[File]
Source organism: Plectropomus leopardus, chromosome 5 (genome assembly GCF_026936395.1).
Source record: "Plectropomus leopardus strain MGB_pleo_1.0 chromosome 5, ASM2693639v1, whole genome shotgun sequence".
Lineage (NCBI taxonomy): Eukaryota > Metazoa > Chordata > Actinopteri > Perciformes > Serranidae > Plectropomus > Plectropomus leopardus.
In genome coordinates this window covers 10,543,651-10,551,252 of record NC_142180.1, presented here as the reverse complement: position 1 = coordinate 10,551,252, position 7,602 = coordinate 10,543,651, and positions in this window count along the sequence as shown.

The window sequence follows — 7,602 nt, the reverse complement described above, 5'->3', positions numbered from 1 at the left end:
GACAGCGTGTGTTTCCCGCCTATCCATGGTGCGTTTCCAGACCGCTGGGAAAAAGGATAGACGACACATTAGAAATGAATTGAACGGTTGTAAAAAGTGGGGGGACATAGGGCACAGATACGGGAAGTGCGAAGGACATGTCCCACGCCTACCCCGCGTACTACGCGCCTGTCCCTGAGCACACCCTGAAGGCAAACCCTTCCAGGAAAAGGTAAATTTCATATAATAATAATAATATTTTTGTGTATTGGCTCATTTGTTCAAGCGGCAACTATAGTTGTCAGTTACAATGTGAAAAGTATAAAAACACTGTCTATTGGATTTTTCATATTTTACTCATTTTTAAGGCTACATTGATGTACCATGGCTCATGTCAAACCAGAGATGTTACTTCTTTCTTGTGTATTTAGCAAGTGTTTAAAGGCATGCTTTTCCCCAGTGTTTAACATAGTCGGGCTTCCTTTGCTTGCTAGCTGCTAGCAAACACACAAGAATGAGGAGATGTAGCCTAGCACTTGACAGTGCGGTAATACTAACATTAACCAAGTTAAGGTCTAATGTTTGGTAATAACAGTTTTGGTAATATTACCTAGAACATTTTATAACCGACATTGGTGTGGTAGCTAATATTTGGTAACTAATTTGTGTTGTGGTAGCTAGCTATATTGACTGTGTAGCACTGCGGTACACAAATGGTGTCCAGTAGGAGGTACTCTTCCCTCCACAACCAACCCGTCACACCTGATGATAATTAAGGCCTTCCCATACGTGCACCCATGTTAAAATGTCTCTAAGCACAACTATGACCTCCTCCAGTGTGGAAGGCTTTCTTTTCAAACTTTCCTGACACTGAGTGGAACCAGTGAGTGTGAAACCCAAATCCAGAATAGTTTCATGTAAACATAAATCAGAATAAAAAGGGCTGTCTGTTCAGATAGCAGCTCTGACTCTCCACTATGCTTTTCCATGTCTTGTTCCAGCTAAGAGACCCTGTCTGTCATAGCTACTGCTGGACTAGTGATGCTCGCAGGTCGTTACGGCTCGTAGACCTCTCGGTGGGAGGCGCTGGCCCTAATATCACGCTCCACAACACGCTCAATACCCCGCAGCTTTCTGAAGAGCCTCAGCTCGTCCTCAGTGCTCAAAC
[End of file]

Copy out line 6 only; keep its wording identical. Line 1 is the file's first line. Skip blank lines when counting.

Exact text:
GACAGCGTGTGTTTCCCGCCTATCCATGGTGCGTTTCCAGACCGCTGGGAAAAAGGATAGACGACACATTAGAAATGAATTGAACGGTTGTAAAAAGTGGGGGGACATAGGGCACAGATACGGGAAGTGCGAAGGACATGTCCCACGCCTACCCCGCGTACTACGCGCCTGTCCCTGAGCACACCCTGAAGGCAAACCCTTCCAGGAAAAGGTAAATTTCATATAATAATAATAATATTTTTGTGTATTGGCTCATTTGTTCAAGCGGCAACTATAGTTGTCAGTTACAATGTGAAAAGTATAAAAACACTGTCTATTGGATTTTTCATATTTTACTCATTTTTAAGGCTACATTGATGTACCATGGCTCATGTCAAACCAGAGATGTTACTTCTTTCTTGTGTATTTAGCAAGTGTTTAAAGGCATGCTTTTCCCCAGTGTTTAACATAGTCGGGCTTCCTTTGCTTGCTAGCTGCTAGCAAACACACAAGAATGAGGAGATGTAGCCTAGCACTTGACAGTGCGGTAATACTAACATTAACCAAGTTAAGGTCTAATGTTTGGTAATAACAGTTTTGGTAATATTACCTAGAACATTTTATAACCGACATTGGTGTGGTAGCTAATATTTGGTAACTAATTTGTGTTGTGGTAGCTAGCTATATTGACTGTGTAGCACTGCGGTACACAAATGGTGTCCAGTAGGAGGTACTCTTCCCTCCACAACCAACCCGTCACACCTGATGATAATTAAGGCCTTCCCATACGTGCACCCATGTTAAAATGTCTCTAAGCACAACTATGACCTCCTCCAGTGTGGAAGGCTTTCTTTTCAAACTTTCCTGACACTGAGTGGAACCAGTGAGTGTGAAACCCAAATCCAGAATAGTTTCATGTAAACATAAATCAGAATAAAAAGGGCTGTCTGTTCAGATAGCAGCTCTGACTCTCCACTATGCTTTTCCATGTCTTGTTCCAGCTAAGAGACCCTGTCTGTCATAGCTACTGCTGGACTAGTGATGCTCGCAGGTCGTTACGGCTCGTAGACCTCTCGGTGGGAGGCGCTGGCCCTAATATCACGCTCCACAACACGCTCAATACCCCGCAGCTTTCTGAAGAGCCTCAGCTCGTCCTCAGTGCTCAAAC